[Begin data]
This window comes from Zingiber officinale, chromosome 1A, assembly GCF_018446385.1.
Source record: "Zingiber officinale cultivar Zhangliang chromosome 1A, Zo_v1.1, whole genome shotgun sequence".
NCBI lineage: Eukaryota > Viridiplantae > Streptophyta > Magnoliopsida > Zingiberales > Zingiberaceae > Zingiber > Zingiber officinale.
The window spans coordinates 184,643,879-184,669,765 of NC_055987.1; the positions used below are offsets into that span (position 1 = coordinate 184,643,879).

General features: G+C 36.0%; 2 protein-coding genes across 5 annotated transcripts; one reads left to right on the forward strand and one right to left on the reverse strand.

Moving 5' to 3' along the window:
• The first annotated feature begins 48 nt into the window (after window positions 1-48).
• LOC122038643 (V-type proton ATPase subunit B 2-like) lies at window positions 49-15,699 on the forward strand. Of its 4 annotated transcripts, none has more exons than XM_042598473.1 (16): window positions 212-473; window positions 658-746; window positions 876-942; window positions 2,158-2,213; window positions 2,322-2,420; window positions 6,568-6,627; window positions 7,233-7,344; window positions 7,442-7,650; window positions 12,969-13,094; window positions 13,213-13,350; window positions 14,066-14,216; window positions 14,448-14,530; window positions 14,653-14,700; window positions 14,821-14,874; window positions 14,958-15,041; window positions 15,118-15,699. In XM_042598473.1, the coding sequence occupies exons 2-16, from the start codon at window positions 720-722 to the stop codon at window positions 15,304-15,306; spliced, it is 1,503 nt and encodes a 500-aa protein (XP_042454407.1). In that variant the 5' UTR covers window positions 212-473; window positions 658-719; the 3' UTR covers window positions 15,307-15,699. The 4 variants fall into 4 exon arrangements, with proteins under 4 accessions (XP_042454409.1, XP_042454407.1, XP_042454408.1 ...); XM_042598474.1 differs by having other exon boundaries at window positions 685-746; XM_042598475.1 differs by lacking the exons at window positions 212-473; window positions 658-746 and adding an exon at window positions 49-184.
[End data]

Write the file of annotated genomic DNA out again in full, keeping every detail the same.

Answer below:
This window comes from Zingiber officinale, chromosome 1A, assembly GCF_018446385.1.
Source record: "Zingiber officinale cultivar Zhangliang chromosome 1A, Zo_v1.1, whole genome shotgun sequence".
NCBI lineage: Eukaryota > Viridiplantae > Streptophyta > Magnoliopsida > Zingiberales > Zingiberaceae > Zingiber > Zingiber officinale.
The window spans coordinates 184,643,879-184,669,765 of NC_055987.1; the positions used below are offsets into that span (position 1 = coordinate 184,643,879).

General features: G+C 36.0%; 2 protein-coding genes across 5 annotated transcripts; one reads left to right on the forward strand and one right to left on the reverse strand.

Moving 5' to 3' along the window:
• The first annotated feature begins 48 nt into the window (after window positions 1-48).
• LOC122038643 (V-type proton ATPase subunit B 2-like) lies at window positions 49-15,699 on the forward strand. Of its 4 annotated transcripts, none has more exons than XM_042598473.1 (16): window positions 212-473; window positions 658-746; window positions 876-942; window positions 2,158-2,213; window positions 2,322-2,420; window positions 6,568-6,627; window positions 7,233-7,344; window positions 7,442-7,650; window positions 12,969-13,094; window positions 13,213-13,350; window positions 14,066-14,216; window positions 14,448-14,530; window positions 14,653-14,700; window positions 14,821-14,874; window positions 14,958-15,041; window positions 15,118-15,699. In XM_042598473.1, the coding sequence occupies exons 2-16, from the start codon at window positions 720-722 to the stop codon at window positions 15,304-15,306; spliced, it is 1,503 nt and encodes a 500-aa protein (XP_042454407.1). In that variant the 5' UTR covers window positions 212-473; window positions 658-719; the 3' UTR covers window positions 15,307-15,699. The 4 variants fall into 4 exon arrangements, with proteins under 4 accessions (XP_042454409.1, XP_042454407.1, XP_042454408.1 ...); XM_042598474.1 differs by having other exon boundaries at window positions 685-746; XM_042598475.1 differs by lacking the exons at window positions 212-473; window positions 658-746 and adding an exon at window positions 49-184.